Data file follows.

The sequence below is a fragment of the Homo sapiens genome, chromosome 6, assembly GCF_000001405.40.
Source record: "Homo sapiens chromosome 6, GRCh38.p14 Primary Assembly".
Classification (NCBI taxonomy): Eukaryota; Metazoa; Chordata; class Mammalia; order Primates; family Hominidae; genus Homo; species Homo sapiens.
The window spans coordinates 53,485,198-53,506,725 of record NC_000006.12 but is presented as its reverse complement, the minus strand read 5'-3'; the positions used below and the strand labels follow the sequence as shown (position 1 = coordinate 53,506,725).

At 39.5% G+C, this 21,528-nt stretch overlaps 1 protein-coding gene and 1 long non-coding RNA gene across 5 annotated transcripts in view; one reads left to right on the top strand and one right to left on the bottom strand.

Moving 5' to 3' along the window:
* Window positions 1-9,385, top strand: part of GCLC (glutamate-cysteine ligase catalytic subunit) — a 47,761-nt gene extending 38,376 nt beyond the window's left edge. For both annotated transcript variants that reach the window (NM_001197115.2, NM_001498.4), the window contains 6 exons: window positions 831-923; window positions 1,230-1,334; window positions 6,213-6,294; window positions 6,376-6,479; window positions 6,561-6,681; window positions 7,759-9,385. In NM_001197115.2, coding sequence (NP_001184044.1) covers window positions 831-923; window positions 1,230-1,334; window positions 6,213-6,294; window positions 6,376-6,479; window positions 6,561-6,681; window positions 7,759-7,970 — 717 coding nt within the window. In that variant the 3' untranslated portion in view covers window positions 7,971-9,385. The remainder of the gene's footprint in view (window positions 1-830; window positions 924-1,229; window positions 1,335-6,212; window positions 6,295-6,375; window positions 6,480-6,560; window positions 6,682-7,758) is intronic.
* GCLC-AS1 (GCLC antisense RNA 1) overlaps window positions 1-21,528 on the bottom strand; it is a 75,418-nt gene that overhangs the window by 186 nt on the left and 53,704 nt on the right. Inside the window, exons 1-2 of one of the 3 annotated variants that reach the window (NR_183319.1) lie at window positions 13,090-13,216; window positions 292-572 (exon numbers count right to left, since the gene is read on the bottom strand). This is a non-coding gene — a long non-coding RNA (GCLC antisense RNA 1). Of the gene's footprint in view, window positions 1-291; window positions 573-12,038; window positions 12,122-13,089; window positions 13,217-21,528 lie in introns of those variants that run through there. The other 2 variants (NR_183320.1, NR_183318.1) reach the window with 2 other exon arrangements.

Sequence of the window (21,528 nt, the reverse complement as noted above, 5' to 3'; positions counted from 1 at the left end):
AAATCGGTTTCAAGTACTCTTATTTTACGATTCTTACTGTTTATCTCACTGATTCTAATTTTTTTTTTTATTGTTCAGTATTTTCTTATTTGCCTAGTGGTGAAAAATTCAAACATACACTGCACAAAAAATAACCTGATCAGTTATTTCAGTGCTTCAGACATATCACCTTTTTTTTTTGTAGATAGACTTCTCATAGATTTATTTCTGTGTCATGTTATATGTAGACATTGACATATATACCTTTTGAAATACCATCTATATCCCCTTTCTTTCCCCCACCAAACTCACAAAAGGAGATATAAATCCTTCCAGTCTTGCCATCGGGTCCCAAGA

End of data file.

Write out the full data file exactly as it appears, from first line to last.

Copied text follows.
The sequence below is a fragment of the Homo sapiens genome, chromosome 6, assembly GCF_000001405.40.
Source record: "Homo sapiens chromosome 6, GRCh38.p14 Primary Assembly".
Classification (NCBI taxonomy): Eukaryota; Metazoa; Chordata; class Mammalia; order Primates; family Hominidae; genus Homo; species Homo sapiens.
The window spans coordinates 53,485,198-53,506,725 of record NC_000006.12 but is presented as its reverse complement, the minus strand read 5'-3'; the positions used below and the strand labels follow the sequence as shown (position 1 = coordinate 53,506,725).

At 39.5% G+C, this 21,528-nt stretch overlaps 1 protein-coding gene and 1 long non-coding RNA gene across 5 annotated transcripts in view; one reads left to right on the top strand and one right to left on the bottom strand.

Moving 5' to 3' along the window:
* Window positions 1-9,385, top strand: part of GCLC (glutamate-cysteine ligase catalytic subunit) — a 47,761-nt gene extending 38,376 nt beyond the window's left edge. For both annotated transcript variants that reach the window (NM_001197115.2, NM_001498.4), the window contains 6 exons: window positions 831-923; window positions 1,230-1,334; window positions 6,213-6,294; window positions 6,376-6,479; window positions 6,561-6,681; window positions 7,759-9,385. In NM_001197115.2, coding sequence (NP_001184044.1) covers window positions 831-923; window positions 1,230-1,334; window positions 6,213-6,294; window positions 6,376-6,479; window positions 6,561-6,681; window positions 7,759-7,970 — 717 coding nt within the window. In that variant the 3' untranslated portion in view covers window positions 7,971-9,385. The remainder of the gene's footprint in view (window positions 1-830; window positions 924-1,229; window positions 1,335-6,212; window positions 6,295-6,375; window positions 6,480-6,560; window positions 6,682-7,758) is intronic.
* GCLC-AS1 (GCLC antisense RNA 1) overlaps window positions 1-21,528 on the bottom strand; it is a 75,418-nt gene that overhangs the window by 186 nt on the left and 53,704 nt on the right. Inside the window, exons 1-2 of one of the 3 annotated variants that reach the window (NR_183319.1) lie at window positions 13,090-13,216; window positions 292-572 (exon numbers count right to left, since the gene is read on the bottom strand). This is a non-coding gene — a long non-coding RNA (GCLC antisense RNA 1). Of the gene's footprint in view, window positions 1-291; window positions 573-12,038; window positions 12,122-13,089; window positions 13,217-21,528 lie in introns of those variants that run through there. The other 2 variants (NR_183320.1, NR_183318.1) reach the window with 2 other exon arrangements.

Sequence of the window (21,528 nt, the reverse complement as noted above, 5' to 3'; positions counted from 1 at the left end):
AAATCGGTTTCAAGTACTCTTATTTTACGATTCTTACTGTTTATCTCACTGATTCTAATTTTTTTTTTTATTGTTCAGTATTTTCTTATTTGCCTAGTGGTGAAAAATTCAAACATACACTGCACAAAAAATAACCTGATCAGTTATTTCAGTGCTTCAGACATATCACCTTTTTTTTTTGTAGATAGACTTCTCATAGATTTATTTCTGTGTCATGTTATATGTAGACATTGACATATATACCTTTTGAAATACCATCTATATCCCCTTTCTTTCCCCCACCAAACTCACAAAAGGAGATATAAATCCTTCCAGTCTTGCCATCGGGTCCCAAGA